11. If schools, hospitals and “most” businesses need the better speeds, why wouldn’t others, including SOHO and consumers? Doesn’t suggesting they won’t go against the history of technology adoption and internet usage?

12. What kind of plans and data caps would be reasonably expected for both businesses/organisations and consumers as part of your plan?

13. What about Defence and government agencies? Will they continue to pay more to private companies for connectivity as a result of this plan?

14. What upstream speeds will you guarantee to incentivise businesses and individuals to become participants in the digital economy?

15. How does your plan support other areas of economic activity and how exactly will it be integrated? What impact would it have on our competitive edge in the global economy as opposed to alternatives?

16. Why settle for 12Mbps for the satellite portion of your plan?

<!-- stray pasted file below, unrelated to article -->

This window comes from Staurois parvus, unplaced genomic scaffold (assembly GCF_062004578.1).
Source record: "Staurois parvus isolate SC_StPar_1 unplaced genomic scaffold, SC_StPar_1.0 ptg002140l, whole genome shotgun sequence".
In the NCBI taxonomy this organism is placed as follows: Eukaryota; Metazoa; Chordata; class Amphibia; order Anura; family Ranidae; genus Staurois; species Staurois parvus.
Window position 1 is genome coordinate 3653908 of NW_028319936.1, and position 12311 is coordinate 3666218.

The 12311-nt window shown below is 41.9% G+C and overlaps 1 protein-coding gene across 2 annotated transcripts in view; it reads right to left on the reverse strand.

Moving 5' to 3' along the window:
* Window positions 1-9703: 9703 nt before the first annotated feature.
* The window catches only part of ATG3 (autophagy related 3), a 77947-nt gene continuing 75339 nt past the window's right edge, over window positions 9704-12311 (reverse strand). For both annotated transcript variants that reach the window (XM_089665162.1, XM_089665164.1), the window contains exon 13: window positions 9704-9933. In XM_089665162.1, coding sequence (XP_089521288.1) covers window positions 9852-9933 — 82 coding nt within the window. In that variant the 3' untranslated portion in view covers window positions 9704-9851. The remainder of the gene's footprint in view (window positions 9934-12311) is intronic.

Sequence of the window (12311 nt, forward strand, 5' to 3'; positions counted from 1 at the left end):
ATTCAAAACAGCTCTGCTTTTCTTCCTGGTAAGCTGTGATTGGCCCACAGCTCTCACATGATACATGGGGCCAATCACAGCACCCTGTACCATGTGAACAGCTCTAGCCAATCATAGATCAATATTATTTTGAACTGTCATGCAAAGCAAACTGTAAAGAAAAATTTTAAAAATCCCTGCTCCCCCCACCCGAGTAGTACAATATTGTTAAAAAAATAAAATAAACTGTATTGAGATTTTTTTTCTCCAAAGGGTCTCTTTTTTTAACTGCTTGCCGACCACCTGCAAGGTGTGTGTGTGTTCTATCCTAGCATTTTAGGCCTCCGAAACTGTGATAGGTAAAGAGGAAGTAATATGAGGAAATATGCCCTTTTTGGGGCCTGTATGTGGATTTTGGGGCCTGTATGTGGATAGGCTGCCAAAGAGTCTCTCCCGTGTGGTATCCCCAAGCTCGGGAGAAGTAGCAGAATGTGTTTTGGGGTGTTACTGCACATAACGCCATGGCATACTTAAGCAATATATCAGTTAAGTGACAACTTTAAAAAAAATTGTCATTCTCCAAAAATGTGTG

17. What about Greenfield estates? Do you suggest continuing with mandating they roll out fibre?

18. On R&D – do you recommend rolling out existing technologies or investing in the development of new varieties as is being pursued by the CSIRO?

19. Have you considered that some people may not want to have a 4G wireless network in their area, but would prefer fibre services? Is there scope to let communities or councils choose on a case by case basis what they want?

20. What provisions would you recommend for improving our international links and the price paid by ISPs for IP transit?

These are just some of the questions we seek answers and clarification on. We have plenty more (including your motivations as individuals for putting this letter out now) but figure it is best to stop here as this might take a bit of time to respond to.

In your letter you mentioned that the Labor NBN plan has "failed to convince". That may be the case for some who hold similar views as yourselves, but until you are able to answer the above questions (and those we haven't included) the same accusation can and should be levelled against your suggested plan. Your plan may simply be a proof of concept to show that an alternative to the NBN is possible, but we look forward to seeing mature, formulated business plan that can replace Labor's current rollout as it stands from day one.

Thank you in advance AAB and we look forward to your detailed response.

Computerworld Australia